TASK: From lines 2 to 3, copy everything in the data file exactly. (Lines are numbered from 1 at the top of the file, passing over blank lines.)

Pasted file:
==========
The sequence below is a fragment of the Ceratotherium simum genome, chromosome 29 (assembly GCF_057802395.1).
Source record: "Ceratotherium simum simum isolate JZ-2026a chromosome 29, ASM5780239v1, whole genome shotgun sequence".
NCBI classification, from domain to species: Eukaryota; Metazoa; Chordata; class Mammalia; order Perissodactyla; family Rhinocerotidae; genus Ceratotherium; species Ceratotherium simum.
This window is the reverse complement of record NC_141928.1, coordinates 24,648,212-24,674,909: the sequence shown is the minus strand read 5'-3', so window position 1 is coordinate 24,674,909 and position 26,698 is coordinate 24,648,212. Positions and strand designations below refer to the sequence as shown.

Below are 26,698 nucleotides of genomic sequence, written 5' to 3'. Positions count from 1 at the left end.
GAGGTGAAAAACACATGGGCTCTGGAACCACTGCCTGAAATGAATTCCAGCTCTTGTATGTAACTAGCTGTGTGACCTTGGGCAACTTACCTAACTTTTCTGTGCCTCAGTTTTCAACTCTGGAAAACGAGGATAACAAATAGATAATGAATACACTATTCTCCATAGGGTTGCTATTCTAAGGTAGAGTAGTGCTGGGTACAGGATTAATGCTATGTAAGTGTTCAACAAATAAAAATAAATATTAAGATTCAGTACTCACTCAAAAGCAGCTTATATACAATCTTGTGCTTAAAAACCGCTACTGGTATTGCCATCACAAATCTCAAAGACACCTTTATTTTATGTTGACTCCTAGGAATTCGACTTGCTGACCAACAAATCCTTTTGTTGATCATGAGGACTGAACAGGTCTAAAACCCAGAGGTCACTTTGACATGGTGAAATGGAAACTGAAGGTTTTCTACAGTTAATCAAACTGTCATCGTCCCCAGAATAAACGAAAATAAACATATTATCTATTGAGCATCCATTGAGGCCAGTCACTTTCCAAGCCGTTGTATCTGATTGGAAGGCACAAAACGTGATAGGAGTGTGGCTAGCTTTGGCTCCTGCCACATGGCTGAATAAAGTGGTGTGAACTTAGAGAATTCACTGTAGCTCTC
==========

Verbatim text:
Source record: "Ceratotherium simum simum isolate JZ-2026a chromosome 29, ASM5780239v1, whole genome shotgun sequence".
NCBI classification, from domain to species: Eukaryota; Metazoa; Chordata; class Mammalia; order Perissodactyla; family Rhinocerotidae; genus Ceratotherium; species Ceratotherium simum.